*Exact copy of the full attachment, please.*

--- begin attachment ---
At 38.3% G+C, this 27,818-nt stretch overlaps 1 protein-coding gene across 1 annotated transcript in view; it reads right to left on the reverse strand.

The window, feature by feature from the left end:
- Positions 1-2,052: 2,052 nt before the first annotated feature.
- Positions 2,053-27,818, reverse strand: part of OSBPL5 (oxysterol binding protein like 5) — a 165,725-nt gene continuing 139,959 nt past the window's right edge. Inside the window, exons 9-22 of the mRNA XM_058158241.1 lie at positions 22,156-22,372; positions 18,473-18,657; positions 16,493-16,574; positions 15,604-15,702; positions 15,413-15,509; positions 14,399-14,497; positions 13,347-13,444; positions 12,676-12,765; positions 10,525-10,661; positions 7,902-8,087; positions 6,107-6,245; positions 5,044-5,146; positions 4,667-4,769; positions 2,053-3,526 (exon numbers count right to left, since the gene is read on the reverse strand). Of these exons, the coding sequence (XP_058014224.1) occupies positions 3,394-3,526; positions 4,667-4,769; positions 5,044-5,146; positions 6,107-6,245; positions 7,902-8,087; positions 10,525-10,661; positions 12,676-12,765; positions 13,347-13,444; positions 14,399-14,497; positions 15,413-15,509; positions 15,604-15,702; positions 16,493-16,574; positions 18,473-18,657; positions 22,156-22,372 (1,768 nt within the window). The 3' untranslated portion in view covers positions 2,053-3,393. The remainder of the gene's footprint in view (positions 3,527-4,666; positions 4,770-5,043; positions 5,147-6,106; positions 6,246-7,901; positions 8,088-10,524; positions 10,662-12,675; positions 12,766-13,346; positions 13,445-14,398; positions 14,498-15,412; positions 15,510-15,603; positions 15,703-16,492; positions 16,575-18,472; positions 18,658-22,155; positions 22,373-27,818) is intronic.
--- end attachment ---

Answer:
At 38.3% G+C, this 27,818-nt stretch overlaps 1 protein-coding gene across 1 annotated transcript in view; it reads right to left on the reverse strand.

The window, feature by feature from the left end:
- Positions 1-2,052: 2,052 nt before the first annotated feature.
- Positions 2,053-27,818, reverse strand: part of OSBPL5 (oxysterol binding protein like 5) — a 165,725-nt gene continuing 139,959 nt past the window's right edge. Inside the window, exons 9-22 of the mRNA XM_058158241.1 lie at positions 22,156-22,372; positions 18,473-18,657; positions 16,493-16,574; positions 15,604-15,702; positions 15,413-15,509; positions 14,399-14,497; positions 13,347-13,444; positions 12,676-12,765; positions 10,525-10,661; positions 7,902-8,087; positions 6,107-6,245; positions 5,044-5,146; positions 4,667-4,769; positions 2,053-3,526 (exon numbers count right to left, since the gene is read on the reverse strand). Of these exons, the coding sequence (XP_058014224.1) occupies positions 3,394-3,526; positions 4,667-4,769; positions 5,044-5,146; positions 6,107-6,245; positions 7,902-8,087; positions 10,525-10,661; positions 12,676-12,765; positions 13,347-13,444; positions 14,399-14,497; positions 15,413-15,509; positions 15,604-15,702; positions 16,493-16,574; positions 18,473-18,657; positions 22,156-22,372 (1,768 nt within the window). The 3' untranslated portion in view covers positions 2,053-3,393. The remainder of the gene's footprint in view (positions 3,527-4,666; positions 4,770-5,043; positions 5,147-6,106; positions 6,246-7,901; positions 8,088-10,524; positions 10,662-12,675; positions 12,766-13,346; positions 13,445-14,398; positions 14,498-15,412; positions 15,510-15,603; positions 15,703-16,492; positions 16,575-18,472; positions 18,658-22,155; positions 22,373-27,818) is intronic.